"I remember when a TV was a TV," my grandmother told me the other day, "And a radio was a radio. Now you can get radio stations on your TV! And TV stations on your computer!" Her look of amazement confirmed that, in fact, (grand)parents just don't understand, but before you smirk at the story, remember that we may be in my incredulous grandmother's shoes one day. Consider the currently-in-development ISOstick: it's a flash drive and an optical drive in one!
The ISOstick is a flash drive that tricks computers into thinking that the ISOs stored on it come from physical optical drives,
. If that sounds like it's made for running OSes on the fly, you're exactly right; there's even a built-in bootloader called "isosel" that helps you select which OS to launch if you've got oodles of Linux distros on the stick. "Some BIOSes only see the first drive a device presents, so isostick's optical drive comes first so you don't have to worry about not being able to boot from it!" the creator boasts on the Kickstarter page for the device. Plus, a read-only switch on the ISOstick protects against possible badware infections.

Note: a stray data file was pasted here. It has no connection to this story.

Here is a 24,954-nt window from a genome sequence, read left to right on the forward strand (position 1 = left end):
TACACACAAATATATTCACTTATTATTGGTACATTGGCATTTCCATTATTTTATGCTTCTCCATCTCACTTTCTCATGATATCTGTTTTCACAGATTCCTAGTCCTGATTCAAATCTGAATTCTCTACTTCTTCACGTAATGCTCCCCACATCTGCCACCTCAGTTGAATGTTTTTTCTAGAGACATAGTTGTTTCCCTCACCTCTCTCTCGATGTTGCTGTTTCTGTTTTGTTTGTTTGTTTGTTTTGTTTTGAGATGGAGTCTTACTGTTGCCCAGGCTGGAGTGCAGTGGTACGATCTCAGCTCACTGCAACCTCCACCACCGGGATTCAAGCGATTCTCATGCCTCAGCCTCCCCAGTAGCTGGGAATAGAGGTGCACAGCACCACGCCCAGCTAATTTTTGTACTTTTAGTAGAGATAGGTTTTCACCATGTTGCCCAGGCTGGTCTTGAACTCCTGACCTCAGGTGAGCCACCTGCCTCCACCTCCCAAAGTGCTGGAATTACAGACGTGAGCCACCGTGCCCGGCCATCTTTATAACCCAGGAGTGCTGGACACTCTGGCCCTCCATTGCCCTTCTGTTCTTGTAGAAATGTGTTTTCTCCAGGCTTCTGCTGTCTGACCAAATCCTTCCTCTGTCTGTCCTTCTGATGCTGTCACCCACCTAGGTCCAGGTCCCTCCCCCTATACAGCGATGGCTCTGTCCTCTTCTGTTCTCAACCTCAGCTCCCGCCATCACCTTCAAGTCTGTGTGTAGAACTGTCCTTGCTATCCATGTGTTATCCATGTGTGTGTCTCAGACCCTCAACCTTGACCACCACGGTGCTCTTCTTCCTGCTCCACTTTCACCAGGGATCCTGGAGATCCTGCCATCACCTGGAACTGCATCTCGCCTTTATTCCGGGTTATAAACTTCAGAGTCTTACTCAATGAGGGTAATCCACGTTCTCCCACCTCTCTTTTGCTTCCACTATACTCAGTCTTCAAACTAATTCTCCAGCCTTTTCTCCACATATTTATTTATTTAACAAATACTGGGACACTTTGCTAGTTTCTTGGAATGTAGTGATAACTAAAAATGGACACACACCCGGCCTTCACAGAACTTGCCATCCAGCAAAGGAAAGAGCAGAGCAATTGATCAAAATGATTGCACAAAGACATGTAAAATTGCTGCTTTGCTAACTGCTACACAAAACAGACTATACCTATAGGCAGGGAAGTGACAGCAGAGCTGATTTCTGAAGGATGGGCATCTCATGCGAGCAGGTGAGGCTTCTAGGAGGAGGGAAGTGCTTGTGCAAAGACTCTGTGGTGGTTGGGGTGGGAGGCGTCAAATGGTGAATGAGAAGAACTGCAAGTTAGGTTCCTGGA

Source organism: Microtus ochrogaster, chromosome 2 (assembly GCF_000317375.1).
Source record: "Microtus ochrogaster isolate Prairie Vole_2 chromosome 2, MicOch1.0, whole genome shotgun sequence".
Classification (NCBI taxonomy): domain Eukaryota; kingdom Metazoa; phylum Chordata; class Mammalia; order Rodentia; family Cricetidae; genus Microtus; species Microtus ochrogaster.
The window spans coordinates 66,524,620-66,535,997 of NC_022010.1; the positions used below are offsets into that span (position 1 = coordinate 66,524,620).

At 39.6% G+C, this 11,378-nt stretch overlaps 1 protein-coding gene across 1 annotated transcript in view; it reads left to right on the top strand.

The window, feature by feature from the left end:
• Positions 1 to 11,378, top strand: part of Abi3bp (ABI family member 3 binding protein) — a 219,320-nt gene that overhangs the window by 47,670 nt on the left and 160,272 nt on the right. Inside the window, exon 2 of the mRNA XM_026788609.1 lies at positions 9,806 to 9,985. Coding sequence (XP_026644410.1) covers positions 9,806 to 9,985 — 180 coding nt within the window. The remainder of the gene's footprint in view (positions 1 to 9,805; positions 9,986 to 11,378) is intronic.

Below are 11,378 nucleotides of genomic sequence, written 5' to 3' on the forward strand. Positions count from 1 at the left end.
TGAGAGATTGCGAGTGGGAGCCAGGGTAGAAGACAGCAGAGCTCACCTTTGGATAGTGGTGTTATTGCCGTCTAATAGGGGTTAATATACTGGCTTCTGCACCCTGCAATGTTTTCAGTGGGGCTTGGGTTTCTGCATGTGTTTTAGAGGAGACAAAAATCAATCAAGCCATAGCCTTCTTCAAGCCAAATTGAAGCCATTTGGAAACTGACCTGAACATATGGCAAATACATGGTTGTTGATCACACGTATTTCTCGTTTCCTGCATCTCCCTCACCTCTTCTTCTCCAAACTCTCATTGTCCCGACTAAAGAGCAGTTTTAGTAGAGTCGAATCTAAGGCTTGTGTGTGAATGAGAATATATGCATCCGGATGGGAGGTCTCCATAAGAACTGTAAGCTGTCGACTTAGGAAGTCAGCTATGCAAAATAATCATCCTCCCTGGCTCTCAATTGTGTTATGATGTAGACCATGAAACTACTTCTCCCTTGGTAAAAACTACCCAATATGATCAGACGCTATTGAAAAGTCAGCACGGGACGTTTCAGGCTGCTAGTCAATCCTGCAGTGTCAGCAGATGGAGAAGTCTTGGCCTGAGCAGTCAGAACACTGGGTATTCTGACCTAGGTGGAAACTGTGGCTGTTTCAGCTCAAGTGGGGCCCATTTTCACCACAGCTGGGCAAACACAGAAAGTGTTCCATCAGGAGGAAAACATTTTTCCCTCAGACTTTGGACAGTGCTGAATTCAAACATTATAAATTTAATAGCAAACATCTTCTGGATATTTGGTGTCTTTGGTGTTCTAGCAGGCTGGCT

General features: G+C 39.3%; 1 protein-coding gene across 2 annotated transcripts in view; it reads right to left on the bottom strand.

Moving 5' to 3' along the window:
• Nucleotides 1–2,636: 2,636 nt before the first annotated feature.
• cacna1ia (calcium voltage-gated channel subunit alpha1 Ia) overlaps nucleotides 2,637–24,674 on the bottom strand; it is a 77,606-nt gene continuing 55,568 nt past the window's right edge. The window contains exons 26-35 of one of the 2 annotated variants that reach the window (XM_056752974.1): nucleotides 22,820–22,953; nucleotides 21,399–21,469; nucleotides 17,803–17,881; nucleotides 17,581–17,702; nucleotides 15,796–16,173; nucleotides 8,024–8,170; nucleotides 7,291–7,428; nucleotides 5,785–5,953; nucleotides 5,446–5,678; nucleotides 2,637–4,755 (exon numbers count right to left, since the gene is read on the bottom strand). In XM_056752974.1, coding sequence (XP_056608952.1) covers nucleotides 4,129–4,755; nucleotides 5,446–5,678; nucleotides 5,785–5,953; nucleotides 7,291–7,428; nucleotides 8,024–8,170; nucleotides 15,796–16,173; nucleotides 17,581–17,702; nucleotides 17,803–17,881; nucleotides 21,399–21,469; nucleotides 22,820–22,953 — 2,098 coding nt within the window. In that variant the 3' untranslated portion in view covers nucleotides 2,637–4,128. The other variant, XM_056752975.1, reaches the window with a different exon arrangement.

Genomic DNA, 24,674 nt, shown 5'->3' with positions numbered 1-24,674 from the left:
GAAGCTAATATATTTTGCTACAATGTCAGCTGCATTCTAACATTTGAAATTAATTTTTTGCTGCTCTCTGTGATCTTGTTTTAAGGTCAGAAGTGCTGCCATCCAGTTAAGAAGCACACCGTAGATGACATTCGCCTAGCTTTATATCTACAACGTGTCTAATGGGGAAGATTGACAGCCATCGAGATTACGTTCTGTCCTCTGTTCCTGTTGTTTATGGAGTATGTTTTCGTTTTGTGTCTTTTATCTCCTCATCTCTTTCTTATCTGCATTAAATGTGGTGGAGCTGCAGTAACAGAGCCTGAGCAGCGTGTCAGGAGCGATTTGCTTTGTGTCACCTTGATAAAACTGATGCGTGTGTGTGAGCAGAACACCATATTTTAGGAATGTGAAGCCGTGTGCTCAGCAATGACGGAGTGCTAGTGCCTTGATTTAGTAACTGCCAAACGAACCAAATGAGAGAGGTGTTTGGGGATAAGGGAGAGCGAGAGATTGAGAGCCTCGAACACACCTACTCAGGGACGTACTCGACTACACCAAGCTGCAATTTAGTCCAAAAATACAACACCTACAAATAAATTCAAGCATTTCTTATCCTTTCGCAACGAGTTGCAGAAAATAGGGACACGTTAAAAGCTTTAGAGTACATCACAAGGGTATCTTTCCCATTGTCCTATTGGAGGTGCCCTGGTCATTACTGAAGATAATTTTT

The downside? Um, it doesn't actually exist yet. In fact, the creator of the ISOstick is currently raising funding on Kickstarter in order to keep the project going. If – or as we hope, when – it does hit the streets, it won't be cheap: expect to pay $100 for an 8GB ISOstick, $175 for a 16GB version, or $225 for 32GBs of faux-optical fun.
Check out the
its Kickstarter page
, which both go into extensive details about the guts of the device. If ISOstick sounds like something you're interested in, go ahead and toss the guy some pocket change – every little bit helps. At the time of publication, 129 backers had already donated $17,538 towards the $25,000 goal, with 25 days left til the donation deadline.